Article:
Conclusions: Stereotactic systemic radiation therapy, combined with sequential ICIs, enhances both LC and survival in advanced NSCLC characterized by oligoprogression and negative driver gene mutations. This approach also exhibits the potential to postpone the transition between systemic chemotherapy regimens. Manageable adverse reactions were observed, with the absence of grade 4 reactions.

Keywords: Non-small cell lung cancer (NSCLC); immune checkpoint inhibitors (ICIs); oligoprogression; stereotactic body radiotherapy (SBRT)

Submitted Dec 04, 2023. Accepted for publication Mar 31, 2024. Published online May 07, 2024.

doi: 10.21037/tcr-23-2232

Highlight box

Key findings

• The combination of stereotactic body radiotherapy (SBRT) alongside immune checkpoint inhibitors (ICIs) demonstrates effectiveness in treating patients who have developed immunotherapy resistance, specifically those presenting with oligometastases stemming from driver-negative non-small cell lung cancer (NSCLC).

What is known and what is new?

• Immunotherapy markedly enhances the prognosis for patients diagnosed with NSCLC. Nevertheless, the effectiveness and safety associated with incorporating SBRT into the treatment regimen remain uncertain, primarily owing to the infrequency of patients displaying oligometastases.

• In addition to assessing the effectiveness and safety of SBRT in conjunction with ICIs for managing oligometastases subsequent to immunotherapy resistance, our investigation encompassed an analysis of the local control rate and discerned variations in efficacy among distinct subgroups.

What is the implication, and what should change now?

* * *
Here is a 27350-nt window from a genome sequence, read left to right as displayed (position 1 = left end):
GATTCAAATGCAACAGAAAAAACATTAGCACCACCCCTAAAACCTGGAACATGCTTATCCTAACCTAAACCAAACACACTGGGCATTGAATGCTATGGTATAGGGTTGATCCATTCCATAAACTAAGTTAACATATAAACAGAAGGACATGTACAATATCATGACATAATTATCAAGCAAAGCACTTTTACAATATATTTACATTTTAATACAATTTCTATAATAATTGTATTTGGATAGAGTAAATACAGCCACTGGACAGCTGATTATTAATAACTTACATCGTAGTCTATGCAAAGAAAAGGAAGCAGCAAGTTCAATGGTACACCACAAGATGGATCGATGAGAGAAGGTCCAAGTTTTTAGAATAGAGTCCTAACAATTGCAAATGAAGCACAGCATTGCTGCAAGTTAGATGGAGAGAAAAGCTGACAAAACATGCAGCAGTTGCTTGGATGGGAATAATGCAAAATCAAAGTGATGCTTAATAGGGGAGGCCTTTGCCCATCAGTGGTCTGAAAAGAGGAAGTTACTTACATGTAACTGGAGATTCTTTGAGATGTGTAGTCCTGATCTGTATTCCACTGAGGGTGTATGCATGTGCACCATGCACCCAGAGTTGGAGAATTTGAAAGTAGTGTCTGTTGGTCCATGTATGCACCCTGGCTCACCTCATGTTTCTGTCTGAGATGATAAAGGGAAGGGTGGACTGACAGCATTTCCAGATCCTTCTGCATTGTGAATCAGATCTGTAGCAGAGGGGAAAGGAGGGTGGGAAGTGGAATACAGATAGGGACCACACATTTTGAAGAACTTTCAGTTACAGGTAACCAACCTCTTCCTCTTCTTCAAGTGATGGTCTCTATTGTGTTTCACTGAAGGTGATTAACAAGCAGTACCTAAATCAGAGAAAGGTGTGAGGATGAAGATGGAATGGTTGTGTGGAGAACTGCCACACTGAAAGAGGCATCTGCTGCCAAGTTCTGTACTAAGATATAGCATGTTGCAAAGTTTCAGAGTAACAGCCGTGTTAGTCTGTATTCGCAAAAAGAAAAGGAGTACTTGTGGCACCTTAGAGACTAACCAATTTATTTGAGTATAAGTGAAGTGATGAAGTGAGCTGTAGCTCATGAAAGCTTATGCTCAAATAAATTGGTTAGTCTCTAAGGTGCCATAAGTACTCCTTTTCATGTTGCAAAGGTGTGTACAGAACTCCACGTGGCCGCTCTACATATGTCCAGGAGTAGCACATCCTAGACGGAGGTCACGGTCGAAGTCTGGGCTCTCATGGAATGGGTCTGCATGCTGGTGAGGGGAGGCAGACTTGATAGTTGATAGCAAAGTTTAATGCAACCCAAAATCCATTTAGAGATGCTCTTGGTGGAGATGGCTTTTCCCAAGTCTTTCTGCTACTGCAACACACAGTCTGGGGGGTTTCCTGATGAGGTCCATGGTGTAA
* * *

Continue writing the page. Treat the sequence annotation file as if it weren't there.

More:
• SBRT combined with ICIs exhibits promise as a prospective therapeutic avenue for addressing ICI resistance in advanced NSCLC lacking driver mutations. Nonetheless, the substantiation of its efficacy necessitates more extensive cohort studies, with a particular emphasis on prospective investigations.


Lung cancer remains the foremost contributor to global cancer-related mortality (1). The introduction of programmed cell death 1 (PD-1) and programmed cell death ligand 1 (PD-L1) inhibitors has revolutionized the therapeutic landscape for advanced non-small cell lung cancer (NSCLC). Multiple studies in immunocombination therapy have yielded promising outcomes, leading to their integration into established treatment protocols outlined in clinical guidelines (2-4). Despite the survival advantages associated with this shift in the treatment paradigm for advanced NSCLC patients, instances of drug-resistant responses persist, with oligoprogression observed in 13–55.3% of cases (5,6).

The concept of oligometastases was initially proposed by Hellman and Weichselbaum, who defined oligometastases as an intermediate state in the progression from limited to extensive disease (7). Oligoprogressive disease (OPD) is characterized by the localized progression of only a small number of metastatic sites in patients with extensive disease, occurring within the context of controlling the remaining systemic lesions (8). Recent studies have demonstrated the effectiveness of localized therapy in managing pulmonary oligoprogressive metastases (9,10). Furthermore, radiation therapy now enables the interruption of systemic therapy at multiple disease sites, allowing for the delivery of high radiation doses to the tumor while minimizing damage to adjacent normal tissue, rapidly and safely (11-13).